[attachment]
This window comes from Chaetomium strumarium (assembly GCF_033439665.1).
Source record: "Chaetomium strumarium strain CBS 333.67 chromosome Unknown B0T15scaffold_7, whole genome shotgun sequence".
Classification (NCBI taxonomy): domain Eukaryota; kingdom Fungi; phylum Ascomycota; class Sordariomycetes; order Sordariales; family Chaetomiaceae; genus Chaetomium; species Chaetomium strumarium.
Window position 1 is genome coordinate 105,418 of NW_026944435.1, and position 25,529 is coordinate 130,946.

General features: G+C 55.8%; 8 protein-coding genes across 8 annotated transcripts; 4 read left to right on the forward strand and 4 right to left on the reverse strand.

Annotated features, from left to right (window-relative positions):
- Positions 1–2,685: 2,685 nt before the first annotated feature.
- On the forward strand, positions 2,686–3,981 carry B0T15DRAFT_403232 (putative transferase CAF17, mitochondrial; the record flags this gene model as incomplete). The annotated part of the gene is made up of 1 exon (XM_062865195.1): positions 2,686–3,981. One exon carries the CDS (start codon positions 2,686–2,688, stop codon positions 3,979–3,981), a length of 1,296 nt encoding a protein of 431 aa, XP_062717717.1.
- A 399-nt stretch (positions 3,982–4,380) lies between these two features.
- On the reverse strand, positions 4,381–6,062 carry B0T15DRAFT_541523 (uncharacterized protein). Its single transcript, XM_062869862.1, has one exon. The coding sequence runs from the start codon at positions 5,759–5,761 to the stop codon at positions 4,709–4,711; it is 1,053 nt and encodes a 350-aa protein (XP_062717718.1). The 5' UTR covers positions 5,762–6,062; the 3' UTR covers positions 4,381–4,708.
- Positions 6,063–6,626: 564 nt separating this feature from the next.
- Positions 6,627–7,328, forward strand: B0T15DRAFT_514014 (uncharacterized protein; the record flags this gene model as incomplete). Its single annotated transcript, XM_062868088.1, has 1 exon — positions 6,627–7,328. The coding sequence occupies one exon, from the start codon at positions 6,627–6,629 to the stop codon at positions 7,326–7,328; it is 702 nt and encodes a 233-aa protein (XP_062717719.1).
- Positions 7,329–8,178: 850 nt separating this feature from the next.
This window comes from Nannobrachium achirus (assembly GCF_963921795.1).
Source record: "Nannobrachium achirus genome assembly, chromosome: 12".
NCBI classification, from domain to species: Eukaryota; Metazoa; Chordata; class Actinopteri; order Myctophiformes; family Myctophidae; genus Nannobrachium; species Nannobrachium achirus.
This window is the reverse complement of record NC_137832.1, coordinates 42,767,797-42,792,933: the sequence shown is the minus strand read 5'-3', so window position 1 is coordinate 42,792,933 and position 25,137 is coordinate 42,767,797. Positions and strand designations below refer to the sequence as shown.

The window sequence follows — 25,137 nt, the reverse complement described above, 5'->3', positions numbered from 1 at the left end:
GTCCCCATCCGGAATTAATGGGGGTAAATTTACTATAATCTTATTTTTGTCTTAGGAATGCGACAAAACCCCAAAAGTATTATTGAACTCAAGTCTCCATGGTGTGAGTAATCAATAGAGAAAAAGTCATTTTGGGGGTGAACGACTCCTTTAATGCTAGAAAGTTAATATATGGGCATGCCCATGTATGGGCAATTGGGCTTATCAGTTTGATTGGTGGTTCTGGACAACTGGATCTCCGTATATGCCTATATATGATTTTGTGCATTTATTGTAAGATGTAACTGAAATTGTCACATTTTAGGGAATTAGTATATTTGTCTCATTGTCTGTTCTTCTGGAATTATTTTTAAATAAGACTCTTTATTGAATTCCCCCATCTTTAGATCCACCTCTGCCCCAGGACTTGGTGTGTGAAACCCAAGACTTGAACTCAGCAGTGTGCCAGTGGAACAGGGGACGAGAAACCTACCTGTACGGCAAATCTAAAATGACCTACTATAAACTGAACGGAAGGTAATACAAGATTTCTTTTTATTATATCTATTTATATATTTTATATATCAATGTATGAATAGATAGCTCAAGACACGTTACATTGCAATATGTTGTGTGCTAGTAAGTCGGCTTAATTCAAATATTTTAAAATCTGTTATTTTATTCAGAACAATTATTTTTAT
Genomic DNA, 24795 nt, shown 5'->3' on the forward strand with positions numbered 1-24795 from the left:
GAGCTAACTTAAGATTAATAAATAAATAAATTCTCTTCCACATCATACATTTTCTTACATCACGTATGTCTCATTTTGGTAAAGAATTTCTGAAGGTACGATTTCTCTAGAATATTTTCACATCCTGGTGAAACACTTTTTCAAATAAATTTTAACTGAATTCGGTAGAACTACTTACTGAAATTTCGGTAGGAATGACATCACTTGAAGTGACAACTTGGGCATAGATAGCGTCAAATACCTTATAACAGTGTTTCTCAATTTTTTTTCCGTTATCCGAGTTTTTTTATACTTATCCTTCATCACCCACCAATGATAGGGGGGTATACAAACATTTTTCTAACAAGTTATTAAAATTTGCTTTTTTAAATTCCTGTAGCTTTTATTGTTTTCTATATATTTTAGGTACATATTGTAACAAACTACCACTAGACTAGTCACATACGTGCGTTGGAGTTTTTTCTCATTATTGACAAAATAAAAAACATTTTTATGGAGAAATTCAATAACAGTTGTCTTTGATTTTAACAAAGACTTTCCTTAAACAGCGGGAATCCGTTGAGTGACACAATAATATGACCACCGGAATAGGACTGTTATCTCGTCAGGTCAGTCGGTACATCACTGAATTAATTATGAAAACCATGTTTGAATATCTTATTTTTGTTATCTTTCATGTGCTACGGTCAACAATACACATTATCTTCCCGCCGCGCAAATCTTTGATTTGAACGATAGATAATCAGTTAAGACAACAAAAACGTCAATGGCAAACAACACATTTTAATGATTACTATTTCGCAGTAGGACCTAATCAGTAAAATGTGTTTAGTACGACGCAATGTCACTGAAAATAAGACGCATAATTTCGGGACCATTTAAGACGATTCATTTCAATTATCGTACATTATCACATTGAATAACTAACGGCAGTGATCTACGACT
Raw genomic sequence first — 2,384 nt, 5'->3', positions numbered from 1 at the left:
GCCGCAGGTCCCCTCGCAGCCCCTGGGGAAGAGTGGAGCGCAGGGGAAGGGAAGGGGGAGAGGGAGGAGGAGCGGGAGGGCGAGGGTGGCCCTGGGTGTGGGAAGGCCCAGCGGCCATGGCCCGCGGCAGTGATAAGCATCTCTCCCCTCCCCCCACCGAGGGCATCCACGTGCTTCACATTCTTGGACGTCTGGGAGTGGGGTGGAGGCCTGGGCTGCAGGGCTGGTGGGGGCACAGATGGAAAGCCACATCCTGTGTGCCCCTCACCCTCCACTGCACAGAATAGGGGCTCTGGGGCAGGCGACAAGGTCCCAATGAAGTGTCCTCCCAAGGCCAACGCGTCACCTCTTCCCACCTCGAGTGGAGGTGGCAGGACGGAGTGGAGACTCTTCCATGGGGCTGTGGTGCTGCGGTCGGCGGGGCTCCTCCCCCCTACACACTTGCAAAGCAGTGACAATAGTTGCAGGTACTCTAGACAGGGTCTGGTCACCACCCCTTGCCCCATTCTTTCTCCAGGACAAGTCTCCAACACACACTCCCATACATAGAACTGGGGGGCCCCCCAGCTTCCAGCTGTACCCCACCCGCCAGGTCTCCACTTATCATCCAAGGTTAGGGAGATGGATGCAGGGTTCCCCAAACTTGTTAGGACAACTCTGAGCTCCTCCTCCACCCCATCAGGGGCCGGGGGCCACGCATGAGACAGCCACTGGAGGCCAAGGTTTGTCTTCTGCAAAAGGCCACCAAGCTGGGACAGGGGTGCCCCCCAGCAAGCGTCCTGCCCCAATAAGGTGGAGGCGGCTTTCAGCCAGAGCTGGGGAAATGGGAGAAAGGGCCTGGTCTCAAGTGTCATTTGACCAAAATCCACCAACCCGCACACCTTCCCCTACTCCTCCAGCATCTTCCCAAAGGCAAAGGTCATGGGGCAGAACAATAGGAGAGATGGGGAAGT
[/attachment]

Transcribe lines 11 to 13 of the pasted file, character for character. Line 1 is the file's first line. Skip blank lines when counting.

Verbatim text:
- Positions 6,063–6,626: 564 nt separating this feature from the next.
- Positions 6,627–7,328, forward strand: B0T15DRAFT_514014 (uncharacterized protein; the record flags this gene model as incomplete). Its single annotated transcript, XM_062868088.1, has 1 exon — positions 6,627–7,328. The coding sequence occupies one exon, from the start codon at positions 6,627–6,629 to the stop codon at positions 7,326–7,328; it is 702 nt and encodes a 233-aa protein (XP_062717719.1).
- Positions 7,329–8,178: 850 nt separating this feature from the next.